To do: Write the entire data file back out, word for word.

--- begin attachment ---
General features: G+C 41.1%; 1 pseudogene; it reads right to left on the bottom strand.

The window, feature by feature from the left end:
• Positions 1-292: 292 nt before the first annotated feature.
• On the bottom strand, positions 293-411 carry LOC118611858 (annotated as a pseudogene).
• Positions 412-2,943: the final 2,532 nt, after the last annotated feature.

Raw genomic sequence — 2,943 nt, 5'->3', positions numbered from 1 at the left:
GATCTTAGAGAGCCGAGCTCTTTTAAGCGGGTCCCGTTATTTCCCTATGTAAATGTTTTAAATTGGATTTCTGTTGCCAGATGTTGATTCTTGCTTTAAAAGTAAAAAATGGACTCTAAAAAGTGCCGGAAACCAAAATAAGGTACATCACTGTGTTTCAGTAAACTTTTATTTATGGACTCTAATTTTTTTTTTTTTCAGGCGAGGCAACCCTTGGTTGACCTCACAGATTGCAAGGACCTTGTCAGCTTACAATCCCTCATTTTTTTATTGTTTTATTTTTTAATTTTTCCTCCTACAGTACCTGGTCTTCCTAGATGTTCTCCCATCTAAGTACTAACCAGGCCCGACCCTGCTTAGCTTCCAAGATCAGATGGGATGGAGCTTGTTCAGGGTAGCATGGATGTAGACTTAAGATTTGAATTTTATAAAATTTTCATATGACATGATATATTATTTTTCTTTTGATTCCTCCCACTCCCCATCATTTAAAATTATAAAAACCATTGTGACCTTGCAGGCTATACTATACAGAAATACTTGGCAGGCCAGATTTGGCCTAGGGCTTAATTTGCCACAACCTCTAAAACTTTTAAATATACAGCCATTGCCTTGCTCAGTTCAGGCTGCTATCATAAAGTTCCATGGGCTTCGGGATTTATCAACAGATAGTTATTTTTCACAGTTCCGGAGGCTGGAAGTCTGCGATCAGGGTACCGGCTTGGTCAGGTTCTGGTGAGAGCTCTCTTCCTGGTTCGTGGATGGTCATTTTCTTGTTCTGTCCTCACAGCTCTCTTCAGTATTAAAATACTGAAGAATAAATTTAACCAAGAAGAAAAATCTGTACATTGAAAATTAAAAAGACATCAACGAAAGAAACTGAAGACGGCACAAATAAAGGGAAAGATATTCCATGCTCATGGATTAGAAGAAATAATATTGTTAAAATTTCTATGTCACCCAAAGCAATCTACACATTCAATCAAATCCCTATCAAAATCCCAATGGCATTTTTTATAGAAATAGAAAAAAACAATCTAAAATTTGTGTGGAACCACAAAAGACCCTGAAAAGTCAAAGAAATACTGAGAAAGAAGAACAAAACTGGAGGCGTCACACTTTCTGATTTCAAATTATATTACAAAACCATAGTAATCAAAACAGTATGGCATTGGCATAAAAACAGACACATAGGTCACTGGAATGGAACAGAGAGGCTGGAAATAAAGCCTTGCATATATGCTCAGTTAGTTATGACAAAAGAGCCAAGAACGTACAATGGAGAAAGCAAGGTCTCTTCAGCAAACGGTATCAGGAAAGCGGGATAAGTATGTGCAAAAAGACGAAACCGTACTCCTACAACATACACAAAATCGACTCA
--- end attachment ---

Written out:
General features: G+C 41.1%; 1 pseudogene; it reads right to left on the bottom strand.

The window, feature by feature from the left end:
• Positions 1-292: 292 nt before the first annotated feature.
• On the bottom strand, positions 293-411 carry LOC118611858 (annotated as a pseudogene).
• Positions 412-2,943: the final 2,532 nt, after the last annotated feature.

Raw genomic sequence — 2,943 nt, 5'->3', positions numbered from 1 at the left:
GATCTTAGAGAGCCGAGCTCTTTTAAGCGGGTCCCGTTATTTCCCTATGTAAATGTTTTAAATTGGATTTCTGTTGCCAGATGTTGATTCTTGCTTTAAAAGTAAAAAATGGACTCTAAAAAGTGCCGGAAACCAAAATAAGGTACATCACTGTGTTTCAGTAAACTTTTATTTATGGACTCTAATTTTTTTTTTTTTCAGGCGAGGCAACCCTTGGTTGACCTCACAGATTGCAAGGACCTTGTCAGCTTACAATCCCTCATTTTTTTATTGTTTTATTTTTTAATTTTTCCTCCTACAGTACCTGGTCTTCCTAGATGTTCTCCCATCTAAGTACTAACCAGGCCCGACCCTGCTTAGCTTCCAAGATCAGATGGGATGGAGCTTGTTCAGGGTAGCATGGATGTAGACTTAAGATTTGAATTTTATAAAATTTTCATATGACATGATATATTATTTTTCTTTTGATTCCTCCCACTCCCCATCATTTAAAATTATAAAAACCATTGTGACCTTGCAGGCTATACTATACAGAAATACTTGGCAGGCCAGATTTGGCCTAGGGCTTAATTTGCCACAACCTCTAAAACTTTTAAATATACAGCCATTGCCTTGCTCAGTTCAGGCTGCTATCATAAAGTTCCATGGGCTTCGGGATTTATCAACAGATAGTTATTTTTCACAGTTCCGGAGGCTGGAAGTCTGCGATCAGGGTACCGGCTTGGTCAGGTTCTGGTGAGAGCTCTCTTCCTGGTTCGTGGATGGTCATTTTCTTGTTCTGTCCTCACAGCTCTCTTCAGTATTAAAATACTGAAGAATAAATTTAACCAAGAAGAAAAATCTGTACATTGAAAATTAAAAAGACATCAACGAAAGAAACTGAAGACGGCACAAATAAAGGGAAAGATATTCCATGCTCATGGATTAGAAGAAATAATATTGTTAAAATTTCTATGTCACCCAAAGCAATCTACACATTCAATCAAATCCCTATCAAAATCCCAATGGCATTTTTTATAGAAATAGAAAAAAACAATCTAAAATTTGTGTGGAACCACAAAAGACCCTGAAAAGTCAAAGAAATACTGAGAAAGAAGAACAAAACTGGAGGCGTCACACTTTCTGATTTCAAATTATATTACAAAACCATAGTAATCAAAACAGTATGGCATTGGCATAAAAACAGACACATAGGTCACTGGAATGGAACAGAGAGGCTGGAAATAAAGCCTTGCATATATGCTCAGTTAGTTATGACAAAAGAGCCAAGAACGTACAATGGAGAAAGCAAGGTCTCTTCAGCAAACGGTATCAGGAAAGCGGGATAAGTATGTGCAAAAAGACGAAACCGTACTCCTACAACATACACAAAATCGACTCA